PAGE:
A chant to purify Qi
Declarations and blessings in chants or prayers may be integrated into Qigong practice to sustain the benefits throughout the day – starting upon waking and including the moments before and even continuing into sleep. Zhu Hui, was from the Tain Tai mountain – a melting pot of Daoist and Buddhist influences. He often said it is the mind (Heart-Mind) focus that makes what appears to be a simple exercise into a powerful Qigong practice. He often used the following chant in conjunction with his teaching of one of his favourite Buddhist forms, Lotus Flower Qigong.
Extra Qi is pulled out into nature,
Disturbed Qi is pulled down into the earth.
In this, my heart is purified.
Who seeks Dao,
Will achieve Dao.
We could as easily say, more contemporarily:
Spent emotional and physical energy is naturally pulled out into nature,
Disturbed and distressed emotional energy is pulled down into the earth.
In this my heart and mind are purified.
Who seeks awareness of Oneness and Unity,
Will achieve Oneness and Unity.
This declaration, and any declarations like it, stated with sincerity and intent helps the practitioner to sustain the focus on purifying the Qi in the practice. Everything from physical sickness to mental/emotional disharmony is being dispelled – Qi channels and pathways are cleared with the power of intent. “Who seeks Dao, achieves Dao” is a promise of Qigong, Tai Chi and all forms of Qi cultivation. It acknowledges that cultivation in a purposeful state will connect the practitioner with his or her true state of radiant wellbeing and eternal spiritual life.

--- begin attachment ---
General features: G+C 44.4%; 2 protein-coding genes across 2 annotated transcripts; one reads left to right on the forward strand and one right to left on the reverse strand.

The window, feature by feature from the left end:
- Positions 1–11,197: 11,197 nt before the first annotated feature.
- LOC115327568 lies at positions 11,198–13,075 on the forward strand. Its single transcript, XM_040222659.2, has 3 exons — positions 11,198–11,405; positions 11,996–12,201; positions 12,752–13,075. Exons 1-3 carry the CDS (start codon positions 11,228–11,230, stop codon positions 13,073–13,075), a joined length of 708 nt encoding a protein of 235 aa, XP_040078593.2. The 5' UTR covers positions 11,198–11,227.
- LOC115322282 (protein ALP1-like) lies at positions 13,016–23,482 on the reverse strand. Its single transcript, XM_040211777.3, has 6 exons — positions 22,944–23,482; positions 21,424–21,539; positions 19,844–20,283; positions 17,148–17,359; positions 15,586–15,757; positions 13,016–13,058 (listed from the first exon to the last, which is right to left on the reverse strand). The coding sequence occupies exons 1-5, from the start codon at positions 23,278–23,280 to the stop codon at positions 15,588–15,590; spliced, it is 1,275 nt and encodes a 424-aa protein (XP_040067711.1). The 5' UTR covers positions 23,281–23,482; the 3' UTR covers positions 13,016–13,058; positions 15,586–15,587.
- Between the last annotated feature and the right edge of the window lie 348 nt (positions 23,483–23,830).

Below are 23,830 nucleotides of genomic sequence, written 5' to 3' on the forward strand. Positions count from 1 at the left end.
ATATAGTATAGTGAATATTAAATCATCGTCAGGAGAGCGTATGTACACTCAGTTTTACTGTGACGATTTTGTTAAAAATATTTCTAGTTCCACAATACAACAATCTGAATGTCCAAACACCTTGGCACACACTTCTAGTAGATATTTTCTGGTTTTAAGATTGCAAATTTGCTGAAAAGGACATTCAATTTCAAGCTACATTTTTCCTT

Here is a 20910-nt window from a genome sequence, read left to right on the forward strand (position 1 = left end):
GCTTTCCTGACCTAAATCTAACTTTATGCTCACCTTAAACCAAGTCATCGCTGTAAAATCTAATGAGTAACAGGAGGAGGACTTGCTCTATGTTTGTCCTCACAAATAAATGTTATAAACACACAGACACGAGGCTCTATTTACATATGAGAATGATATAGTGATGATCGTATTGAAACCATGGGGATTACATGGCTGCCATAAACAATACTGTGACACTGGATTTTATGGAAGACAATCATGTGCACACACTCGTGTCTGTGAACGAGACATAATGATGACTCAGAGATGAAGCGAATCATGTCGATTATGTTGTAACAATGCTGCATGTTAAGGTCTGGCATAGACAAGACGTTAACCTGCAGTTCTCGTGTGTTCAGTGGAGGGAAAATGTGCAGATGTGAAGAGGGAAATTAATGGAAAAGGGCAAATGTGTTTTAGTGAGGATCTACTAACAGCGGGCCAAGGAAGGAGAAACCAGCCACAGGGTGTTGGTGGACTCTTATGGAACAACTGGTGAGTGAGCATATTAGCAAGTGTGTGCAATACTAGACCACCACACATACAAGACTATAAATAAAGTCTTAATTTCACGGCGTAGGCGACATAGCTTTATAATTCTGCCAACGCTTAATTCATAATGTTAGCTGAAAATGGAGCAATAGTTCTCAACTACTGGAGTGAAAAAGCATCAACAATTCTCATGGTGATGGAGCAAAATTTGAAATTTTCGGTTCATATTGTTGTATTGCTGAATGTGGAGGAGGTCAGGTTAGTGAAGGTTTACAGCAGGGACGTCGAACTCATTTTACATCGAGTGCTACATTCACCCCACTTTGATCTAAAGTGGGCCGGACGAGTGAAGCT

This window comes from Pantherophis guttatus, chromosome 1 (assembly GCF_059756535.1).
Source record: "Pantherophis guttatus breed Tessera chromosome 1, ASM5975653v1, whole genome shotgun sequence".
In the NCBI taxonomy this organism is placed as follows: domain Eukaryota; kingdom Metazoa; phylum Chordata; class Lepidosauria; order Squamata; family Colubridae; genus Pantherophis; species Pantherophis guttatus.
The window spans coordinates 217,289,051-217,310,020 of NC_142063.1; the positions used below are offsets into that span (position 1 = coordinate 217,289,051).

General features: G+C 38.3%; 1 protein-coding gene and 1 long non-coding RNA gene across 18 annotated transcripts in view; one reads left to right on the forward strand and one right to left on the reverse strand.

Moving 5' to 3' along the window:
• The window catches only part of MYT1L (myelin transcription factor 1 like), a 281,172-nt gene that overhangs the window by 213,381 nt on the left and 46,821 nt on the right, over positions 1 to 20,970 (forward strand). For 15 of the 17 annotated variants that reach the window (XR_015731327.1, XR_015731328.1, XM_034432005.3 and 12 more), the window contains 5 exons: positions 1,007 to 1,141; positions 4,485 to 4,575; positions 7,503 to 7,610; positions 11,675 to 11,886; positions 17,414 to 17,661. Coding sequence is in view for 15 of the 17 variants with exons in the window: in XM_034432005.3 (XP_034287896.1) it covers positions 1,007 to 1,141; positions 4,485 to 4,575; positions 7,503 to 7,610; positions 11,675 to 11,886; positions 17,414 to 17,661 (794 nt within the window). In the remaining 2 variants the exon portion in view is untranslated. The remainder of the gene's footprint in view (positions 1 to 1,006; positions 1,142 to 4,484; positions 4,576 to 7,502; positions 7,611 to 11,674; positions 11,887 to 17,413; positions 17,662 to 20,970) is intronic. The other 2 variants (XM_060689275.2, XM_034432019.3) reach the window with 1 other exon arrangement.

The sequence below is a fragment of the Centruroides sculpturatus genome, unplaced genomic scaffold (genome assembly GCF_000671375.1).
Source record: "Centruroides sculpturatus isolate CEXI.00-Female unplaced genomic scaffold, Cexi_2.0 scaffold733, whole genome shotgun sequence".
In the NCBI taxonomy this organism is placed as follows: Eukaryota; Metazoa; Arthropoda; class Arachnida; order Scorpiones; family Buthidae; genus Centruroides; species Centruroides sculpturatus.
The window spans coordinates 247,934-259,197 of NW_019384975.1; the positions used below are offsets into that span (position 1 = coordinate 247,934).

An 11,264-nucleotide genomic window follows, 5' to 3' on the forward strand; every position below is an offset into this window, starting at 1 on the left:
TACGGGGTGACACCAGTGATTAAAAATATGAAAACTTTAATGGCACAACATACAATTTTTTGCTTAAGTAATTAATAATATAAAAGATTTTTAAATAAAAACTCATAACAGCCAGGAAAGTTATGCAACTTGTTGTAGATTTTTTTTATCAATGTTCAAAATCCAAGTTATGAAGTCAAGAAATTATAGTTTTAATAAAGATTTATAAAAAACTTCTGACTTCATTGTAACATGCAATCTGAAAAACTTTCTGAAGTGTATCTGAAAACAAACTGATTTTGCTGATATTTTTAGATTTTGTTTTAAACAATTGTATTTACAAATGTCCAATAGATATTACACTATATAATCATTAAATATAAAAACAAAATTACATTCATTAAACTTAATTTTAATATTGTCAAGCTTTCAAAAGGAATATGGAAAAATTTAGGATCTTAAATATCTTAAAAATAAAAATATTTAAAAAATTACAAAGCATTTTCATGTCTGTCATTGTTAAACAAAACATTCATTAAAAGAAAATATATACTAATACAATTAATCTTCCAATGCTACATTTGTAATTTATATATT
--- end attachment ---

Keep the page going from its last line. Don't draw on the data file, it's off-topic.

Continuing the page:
Learn to make medicine with your own body: Join Dr. Roger Jahnke for Entering the Qigong and Tai Chi Way at the Art of Living Retreat Center from April 28th-May 3rd, 2019. Ready to share the healing power of Qigong with others? Dr. Jahnke also teaches the Healer Within Qigong Certification at the Art of Living Retreat Center from April 26th-28th, 2019.
Dr. Roger Jahnke, OMD, has dedicated his life to sharing the powerful holistic healing traditions of China. Author of The Healer Within and Director of the Institute of Integral Qigong and Tai Chi (IIQTC), Dr. Jahnke has been a practitioner of these techniques for over four decades and is renowned for the clarity, compassion, humour and depth of his teaching style. Along with colleagues at the IIQTC Dr. Jahnke has contributed to the research evidence base supporting the practice of Qigong and Tai Chi and has trained over two thousand teachers around the world.